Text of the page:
management determined that reviewers were distributing too many “Outstanding” ratings. See
2014/2015 Report of Investigation at 116. As a result, “all managers needed to go back and
reevaluate their ratings,” and some of the formerly “Outstanding” marks — including Plaintiff’s
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— were lowered to “Superior.” Id. at 116–17. Chatman has presented no evidence that she was
inappropriately singled out, or that there existed any connection between her protected activity
several months earlier and the “Superior” rating — which, after all, is the same rating she
received the year prior. See MSJ, Exh. I (Documents) at ECF pp. 2–3 (2013 Performance
Appraisal); see also Iyoha v. Architect of Capitol, 927 F.3d 561, 574 (D.C. Cir. 2019)
(explaining that, at summary judgment, “[m]ere temporal proximity is not sufficient” to discredit
defendant’s proffered non-retaliatory explanation for challenged action).
The Court also notes that Plaintiff repeatedly claims that her 2015 performance
evaluation — which once again judged her “Superior,” see MSJ, Exh. I at ECF p. 10 (2015
Performance Appraisal) — was fraudulent, concluding from the fact that she neither sat for nor
signed such evaluation that the document was “fabricated.” See Pl. Opp. at 1, 3, 9, 38–39, 42.
She never bothers to explain, however, how this alleged fabrication relates to any of her claims,
or how it constitutes discrimination or retaliation.
Leonard’s “Amnesty” Comments
Similarly unavailing is Plaintiff’s contention that Leonard retaliated against her in a staff
meeting on February 22, 2013, when he addressed a group of CSD employees regarding a
collection of missing EEO complaint files. Id. at 17. According to Chatman, Leonard accused
meeting attendees of hiding the files and offered amnesty to the staff if they were returned. See
5/8/14 EEO Investigative Report at ECF p. 20; Pl. Opp. at 17. Plaintiff believes that these
comments were directed at her and were driven by her “previous EEO activity.” See Pl. Opp. at
17. The Amended Complaint’s retaliation count cursorily alludes to similar comments by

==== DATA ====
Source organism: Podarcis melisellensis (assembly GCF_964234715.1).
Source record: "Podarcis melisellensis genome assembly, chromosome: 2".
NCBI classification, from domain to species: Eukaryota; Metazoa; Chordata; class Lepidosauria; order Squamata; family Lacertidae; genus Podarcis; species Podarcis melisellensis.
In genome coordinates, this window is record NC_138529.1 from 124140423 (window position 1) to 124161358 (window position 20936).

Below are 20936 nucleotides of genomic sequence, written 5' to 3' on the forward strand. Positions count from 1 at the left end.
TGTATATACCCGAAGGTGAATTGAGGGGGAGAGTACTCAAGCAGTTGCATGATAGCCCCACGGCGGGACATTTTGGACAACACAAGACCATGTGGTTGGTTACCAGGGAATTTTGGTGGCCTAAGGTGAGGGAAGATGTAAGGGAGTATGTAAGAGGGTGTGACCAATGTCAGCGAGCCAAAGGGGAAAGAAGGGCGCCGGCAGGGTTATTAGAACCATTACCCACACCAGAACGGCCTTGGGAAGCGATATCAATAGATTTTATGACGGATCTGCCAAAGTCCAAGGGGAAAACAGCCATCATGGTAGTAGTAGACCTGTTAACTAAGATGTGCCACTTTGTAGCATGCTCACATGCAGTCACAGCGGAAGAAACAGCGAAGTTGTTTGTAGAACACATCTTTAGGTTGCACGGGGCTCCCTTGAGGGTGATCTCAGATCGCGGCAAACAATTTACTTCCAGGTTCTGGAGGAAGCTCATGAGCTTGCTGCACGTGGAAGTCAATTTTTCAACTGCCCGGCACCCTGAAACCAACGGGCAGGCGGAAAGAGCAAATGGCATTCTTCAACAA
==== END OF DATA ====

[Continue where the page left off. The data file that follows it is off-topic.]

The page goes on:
another supervisor, Barbara Moore, see Am. Compl. at 33, but her Opposition does not discuss
them in the context of either discrimination or retaliation.
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As an initial matter, it is not clear what protected activity forms the basis for this
retaliation claim. The identified episode predates her first EEO complaint by several months,
and although she served as a witness supporting two of her colleagues’ own complaints, she
never clarifies when that occurred. See Pl. Opp. at 23. In any event, once more, Plaintiff has not
established an adverse action. While she may object to the methods Leonard deployed to recover
the missing files, it is well established that “sporadic verbal altercations or disagreements do not
qualify as adverse actions for purposes of retaliation claims.” Baloch, 550 F.3d at 1199. After
all, “not everything that makes an employee unhappy is an actionable adverse action.”
Bridgeforth v. Jewell, 721 F.3d 661, 663 (D.C. Cir. 2013); see also Burlington N., 548 U.S. at 68
(“We speak of material adversity because we believe it is important to separate significant from
trivial harms.”). As relevant here, Plaintiff “does not demonstrate any tangible harm associated
with” Leonard’s comments, nor does she “explain how such an incident would have ‘dissuade[d]
a reasonable worker from making or supporting a charge of discrimination.’” Alford, 908 F.
Supp. 2d at 171 (quoting Burlington N., 548 U.S. at 57). Likewise, she has not produced
evidence showing that Leonard’s comments “could affect [her] position, grade level, salary, or
promotion opportunities.” Baloch, 550 F.3d at 1199. As a result, the Court cannot find that this
episode amounts to an adverse action for purposes of Plaintiff’s retaliation claim.
Chatman further contends that she suffered retaliation when her supervisors allegedly
attempted to transfer her out of CSD to another USDA division. See Pl. Opp. at 22–24 (citing
various attempted transfers). According to Plaintiff, these efforts occurred because she
supported two colleagues’ EEO complaints and filed her own in April 2013. Id. at 23. The
parties address the various attempted reassignments only briefly, and neither sheds much light on
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the facts surrounding them. According to the agency, at least one potential transfer in mid-2013
— to a civil-rights division within the Farm Service Agency (another component of USDA) —
would have provided the very remedy Plaintiff had requested in an EEO complaint — namely,
obtaining supervisors other than Moore and Leonard. See MSJ at 15; 5/8/14 EEO Investigative
Report at ECF p. 177; see also id. at p. 78 (Plaintiff requesting “[t]ransfer out from under Ms.
Moore’s supervision and OASCR”). It was only when Chatman herself expressed opposition to
such transfer that it did not proceed. See 5/8/14 EEO Investigative Report at ECF pp. 195, 200;
see also Am. Compl. at 16 (Plaintiff stating that she “expressed she was not interested” in FSA
transfer “and as a result she was not reassigned”).
The Court need not belabor the details (or bemoan the lack thereof), however, for as
Plaintiff admits, she was never reassigned at all. See Am. Compl. at 16; 3/15/16 Chatman Depo.
at ECF p. 154. Although an actual transfer may (but need not) constitute a materially adverse
action, the mere fact that her supervisors considered or took preliminary steps toward potentially